When I think of certain foods, I marvel at human ingenuity to be able to transform the raw products into some of our most beloved foods. Chocolate is a great example. How did people look at a pod on a tree and decide to ferment, dry, roast, and liquify it into chocolate? How did people think that fermenting cabbage in a clay pot and burying it underground for months would be delicious? But alas, Kimchi proves us wrong. On the other hand, ice cream and it’s whole family, which includes frozen yogurt and sorbet, I understand. As I sit in my apartment, baking in the stifling heat, I understand why we figured out a way to freeze dairy, churning it until it is silky smooth and flavouring it with a countless number of delicious, fresh, vibrant flavors to enjoy during these hot summer months. I have been waiting for this type of weather for a long time now to try out this raspberry cardamom frozen yogurt.
Over the winter, I spotted a pint of raspberry cardamom ice cream at our local organic grocery store. It definitely caught my eye, standing out from all of the beautiful flavours it stood next to. At the time, I made a note to myself that when ruby red raspberries were bountiful and in season, this would be the first frozen treat that I made. Raspberry and cardamom just sounded like a dreamy combination. Both are strong, unmistakable flavors. I love the taste of cardamom but I struggle to think of interesting ways to use it. Most often, it ends up in my chai tea or pancakes, so this idea sat on my list of blog ideas for a few months.
In the past, I’ve always turned to making ice cream, but after looking into the process of making frozen yogurt, it was even more appealing. Mostly, because it was less of a process. There was no need to turn on the stove. No need to make a custard. No need to use anything as the base other than some yogurt. No need to buy heavy cream and not know what to do with the leftovers. And no chilling time required (as long as your yogurt and fruit has been refrigerated). It all sounded so simple, until I actually tried it. I have to say, my frozen yogurt experiments tested my patience. I had to make three completely different recipes before I got to one that was scoopable from the freezer. The others were delicious straight from the ice cream machine but they were rock hard once they were frozen. I can’t tell you how happy I was when I woke up this morning and could easily scoop out a spoonful of the latest batch. Luckily, the recipe that happened to work was also the simplest, least time consuming, and healthiest of them all: win-win!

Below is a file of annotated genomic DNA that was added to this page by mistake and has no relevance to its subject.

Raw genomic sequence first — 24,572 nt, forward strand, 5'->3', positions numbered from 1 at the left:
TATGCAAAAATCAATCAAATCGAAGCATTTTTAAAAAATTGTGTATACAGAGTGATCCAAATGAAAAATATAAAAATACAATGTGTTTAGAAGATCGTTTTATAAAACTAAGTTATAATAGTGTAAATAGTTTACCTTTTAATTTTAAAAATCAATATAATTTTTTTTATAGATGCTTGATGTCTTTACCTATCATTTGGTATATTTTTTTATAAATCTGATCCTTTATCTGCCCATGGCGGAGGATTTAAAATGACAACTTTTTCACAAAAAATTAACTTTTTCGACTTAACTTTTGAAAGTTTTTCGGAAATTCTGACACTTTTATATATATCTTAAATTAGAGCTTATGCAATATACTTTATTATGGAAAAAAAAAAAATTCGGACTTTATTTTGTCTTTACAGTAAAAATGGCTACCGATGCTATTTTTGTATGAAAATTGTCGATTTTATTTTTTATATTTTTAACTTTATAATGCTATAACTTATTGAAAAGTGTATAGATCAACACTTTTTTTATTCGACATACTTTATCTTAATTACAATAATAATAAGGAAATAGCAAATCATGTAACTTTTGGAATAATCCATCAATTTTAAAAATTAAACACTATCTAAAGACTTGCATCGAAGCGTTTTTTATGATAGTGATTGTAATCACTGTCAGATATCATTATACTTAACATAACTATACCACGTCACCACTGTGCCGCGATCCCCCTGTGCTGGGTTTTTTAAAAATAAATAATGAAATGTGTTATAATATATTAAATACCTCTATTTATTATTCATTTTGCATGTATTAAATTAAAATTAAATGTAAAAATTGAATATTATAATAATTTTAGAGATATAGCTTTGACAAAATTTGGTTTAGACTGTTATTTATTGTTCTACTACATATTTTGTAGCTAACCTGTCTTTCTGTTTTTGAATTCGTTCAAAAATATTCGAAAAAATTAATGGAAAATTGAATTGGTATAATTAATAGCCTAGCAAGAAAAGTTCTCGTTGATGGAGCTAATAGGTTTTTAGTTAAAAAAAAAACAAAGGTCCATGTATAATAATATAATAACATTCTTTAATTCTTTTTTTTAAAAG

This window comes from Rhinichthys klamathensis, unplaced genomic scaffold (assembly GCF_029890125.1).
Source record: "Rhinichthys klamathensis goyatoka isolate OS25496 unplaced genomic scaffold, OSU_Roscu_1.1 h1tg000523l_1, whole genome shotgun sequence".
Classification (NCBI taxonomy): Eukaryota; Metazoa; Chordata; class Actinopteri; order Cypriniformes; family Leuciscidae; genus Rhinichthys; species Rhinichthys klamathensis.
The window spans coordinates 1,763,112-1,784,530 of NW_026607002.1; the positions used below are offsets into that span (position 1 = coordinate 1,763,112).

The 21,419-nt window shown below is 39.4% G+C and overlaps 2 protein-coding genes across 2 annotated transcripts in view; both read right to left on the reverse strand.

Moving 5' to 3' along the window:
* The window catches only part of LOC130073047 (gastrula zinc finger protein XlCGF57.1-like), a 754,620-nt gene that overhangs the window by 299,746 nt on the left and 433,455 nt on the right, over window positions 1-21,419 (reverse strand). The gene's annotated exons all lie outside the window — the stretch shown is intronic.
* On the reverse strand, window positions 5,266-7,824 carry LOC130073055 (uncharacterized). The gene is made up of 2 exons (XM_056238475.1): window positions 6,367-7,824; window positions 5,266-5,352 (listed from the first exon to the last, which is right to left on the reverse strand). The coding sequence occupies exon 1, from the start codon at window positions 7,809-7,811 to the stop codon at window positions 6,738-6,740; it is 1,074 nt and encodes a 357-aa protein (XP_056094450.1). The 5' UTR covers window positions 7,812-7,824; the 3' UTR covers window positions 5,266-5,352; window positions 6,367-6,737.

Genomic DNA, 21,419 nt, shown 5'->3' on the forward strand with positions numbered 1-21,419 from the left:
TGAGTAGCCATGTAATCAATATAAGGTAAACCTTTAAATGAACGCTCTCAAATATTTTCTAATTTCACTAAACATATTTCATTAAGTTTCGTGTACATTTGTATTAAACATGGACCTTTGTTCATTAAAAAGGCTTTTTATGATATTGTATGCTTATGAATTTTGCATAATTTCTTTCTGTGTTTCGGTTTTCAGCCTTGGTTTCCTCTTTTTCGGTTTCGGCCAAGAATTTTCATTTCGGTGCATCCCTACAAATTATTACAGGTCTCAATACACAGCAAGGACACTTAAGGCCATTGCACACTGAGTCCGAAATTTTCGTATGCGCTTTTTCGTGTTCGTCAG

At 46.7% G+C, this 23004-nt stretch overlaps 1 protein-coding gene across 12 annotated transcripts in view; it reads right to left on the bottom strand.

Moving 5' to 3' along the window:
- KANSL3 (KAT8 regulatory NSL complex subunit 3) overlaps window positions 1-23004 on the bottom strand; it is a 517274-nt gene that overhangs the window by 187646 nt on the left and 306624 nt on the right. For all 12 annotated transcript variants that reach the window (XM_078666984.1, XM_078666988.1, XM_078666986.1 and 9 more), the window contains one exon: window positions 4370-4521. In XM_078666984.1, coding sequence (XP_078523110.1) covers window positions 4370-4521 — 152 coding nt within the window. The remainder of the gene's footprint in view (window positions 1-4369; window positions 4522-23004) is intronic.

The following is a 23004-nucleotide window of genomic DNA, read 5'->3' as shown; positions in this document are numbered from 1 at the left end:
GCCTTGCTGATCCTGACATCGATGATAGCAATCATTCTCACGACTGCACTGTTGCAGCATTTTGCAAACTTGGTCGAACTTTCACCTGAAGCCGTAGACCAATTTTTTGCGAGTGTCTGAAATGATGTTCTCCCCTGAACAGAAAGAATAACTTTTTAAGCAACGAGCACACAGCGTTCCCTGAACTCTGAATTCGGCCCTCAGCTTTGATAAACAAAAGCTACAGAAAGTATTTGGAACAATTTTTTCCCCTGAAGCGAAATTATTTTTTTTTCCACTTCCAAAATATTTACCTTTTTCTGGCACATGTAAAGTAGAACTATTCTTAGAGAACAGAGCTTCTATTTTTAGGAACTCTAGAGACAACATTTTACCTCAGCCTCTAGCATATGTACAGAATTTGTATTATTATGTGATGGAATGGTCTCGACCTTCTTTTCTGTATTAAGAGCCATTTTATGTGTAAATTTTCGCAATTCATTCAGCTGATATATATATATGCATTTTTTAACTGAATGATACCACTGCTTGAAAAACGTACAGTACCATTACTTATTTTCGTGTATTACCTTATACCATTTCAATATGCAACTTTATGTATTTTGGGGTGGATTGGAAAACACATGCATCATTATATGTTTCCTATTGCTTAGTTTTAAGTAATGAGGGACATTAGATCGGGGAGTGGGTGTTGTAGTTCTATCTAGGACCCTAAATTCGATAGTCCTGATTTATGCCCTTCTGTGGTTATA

The result is creamy and satisfying. The color pops like I never could have imagined, it doesn’t even look natural. Each bite has some tart fruitiness to it that is balanced by the honey. The cardamom and raspberry are even better together than I could have imagined. Of course, if you aren’t a cardamom lover, you can very easily leave it out and go for a straightforward raspberry frozen yogurt, but I encourage you to give it a try. I also made a blueberry version (without the cardamom, and it was delicious). As my freezer space will continue to be limited (because of these guys), I will definitely have to prioritize my frozen treats this summer, and this is currently at the top of my list.
Adapted from Cookie and Kate
This frozen yogurt is scoopable from the freezer! The honey and balance of fat to fruit is very important to keep it soft, so try not to play around with the proportions. However, you can definitely substitute different fruit and spices.
I also pureed and set aside a few extra berries to use as a topping to the frozen yogurt, feel free to do the same if it sounds tasty to you!
Combine the raspberries, honey, cardamom and yogurt in a blender until smooth. If you want to get rid of the raspberry seeds, pass through a mesh strainer.
If the mixture isn't cold, chill until it is.
Process in your ice cream machine.
Transfer frozen yogurt to a container. The frozen yogurt will continue to harden in the freezer.
Raspberry Cardamom Frozen Yogurt was last modified: June 26 2015 by